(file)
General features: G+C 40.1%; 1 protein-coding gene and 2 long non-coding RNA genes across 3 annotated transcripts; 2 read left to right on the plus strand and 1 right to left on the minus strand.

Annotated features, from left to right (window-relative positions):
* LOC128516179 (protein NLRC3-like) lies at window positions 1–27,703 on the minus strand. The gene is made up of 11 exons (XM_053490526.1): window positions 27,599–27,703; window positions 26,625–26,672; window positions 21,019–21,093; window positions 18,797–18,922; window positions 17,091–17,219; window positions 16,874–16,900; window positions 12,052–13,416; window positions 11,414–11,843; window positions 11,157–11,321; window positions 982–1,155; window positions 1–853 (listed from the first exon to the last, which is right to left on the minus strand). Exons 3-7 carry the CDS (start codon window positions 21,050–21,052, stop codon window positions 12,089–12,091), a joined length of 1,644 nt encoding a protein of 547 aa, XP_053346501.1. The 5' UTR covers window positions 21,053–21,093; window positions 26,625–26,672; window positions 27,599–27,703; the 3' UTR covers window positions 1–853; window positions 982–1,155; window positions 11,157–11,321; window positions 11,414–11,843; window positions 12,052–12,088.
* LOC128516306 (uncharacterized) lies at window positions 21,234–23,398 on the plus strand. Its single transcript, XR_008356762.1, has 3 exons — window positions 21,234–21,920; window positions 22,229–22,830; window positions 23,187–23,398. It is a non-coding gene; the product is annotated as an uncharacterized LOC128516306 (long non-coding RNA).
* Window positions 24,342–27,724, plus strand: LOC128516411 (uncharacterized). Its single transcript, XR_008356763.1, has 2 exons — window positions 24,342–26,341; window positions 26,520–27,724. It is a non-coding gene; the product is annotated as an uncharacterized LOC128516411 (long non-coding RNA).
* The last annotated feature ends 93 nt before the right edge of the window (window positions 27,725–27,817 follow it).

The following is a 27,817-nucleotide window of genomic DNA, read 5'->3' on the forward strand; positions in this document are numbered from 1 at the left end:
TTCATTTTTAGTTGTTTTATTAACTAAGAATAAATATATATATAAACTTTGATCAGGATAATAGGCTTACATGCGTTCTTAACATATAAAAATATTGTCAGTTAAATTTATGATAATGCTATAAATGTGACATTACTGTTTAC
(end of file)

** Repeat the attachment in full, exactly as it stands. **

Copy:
General features: G+C 40.1%; 1 protein-coding gene and 2 long non-coding RNA genes across 3 annotated transcripts; 2 read left to right on the plus strand and 1 right to left on the minus strand.

Annotated features, from left to right (window-relative positions):
* LOC128516179 (protein NLRC3-like) lies at window positions 1–27,703 on the minus strand. The gene is made up of 11 exons (XM_053490526.1): window positions 27,599–27,703; window positions 26,625–26,672; window positions 21,019–21,093; window positions 18,797–18,922; window positions 17,091–17,219; window positions 16,874–16,900; window positions 12,052–13,416; window positions 11,414–11,843; window positions 11,157–11,321; window positions 982–1,155; window positions 1–853 (listed from the first exon to the last, which is right to left on the minus strand). Exons 3-7 carry the CDS (start codon window positions 21,050–21,052, stop codon window positions 12,089–12,091), a joined length of 1,644 nt encoding a protein of 547 aa, XP_053346501.1. The 5' UTR covers window positions 21,053–21,093; window positions 26,625–26,672; window positions 27,599–27,703; the 3' UTR covers window positions 1–853; window positions 982–1,155; window positions 11,157–11,321; window positions 11,414–11,843; window positions 12,052–12,088.
* LOC128516306 (uncharacterized) lies at window positions 21,234–23,398 on the plus strand. Its single transcript, XR_008356762.1, has 3 exons — window positions 21,234–21,920; window positions 22,229–22,830; window positions 23,187–23,398. It is a non-coding gene; the product is annotated as an uncharacterized LOC128516306 (long non-coding RNA).
* Window positions 24,342–27,724, plus strand: LOC128516411 (uncharacterized). Its single transcript, XR_008356763.1, has 2 exons — window positions 24,342–26,341; window positions 26,520–27,724. It is a non-coding gene; the product is annotated as an uncharacterized LOC128516411 (long non-coding RNA).
* The last annotated feature ends 93 nt before the right edge of the window (window positions 27,725–27,817 follow it).

The following is a 27,817-nucleotide window of genomic DNA, read 5'->3' on the forward strand; positions in this document are numbered from 1 at the left end:
TTCATTTTTAGTTGTTTTATTAACTAAGAATAAATATATATATAAACTTTGATCAGGATAATAGGCTTACATGCGTTCTTAACATATAAAAATATTGTCAGTTAAATTTATGATAATGCTATAAATGTGACATTACTGTTTAC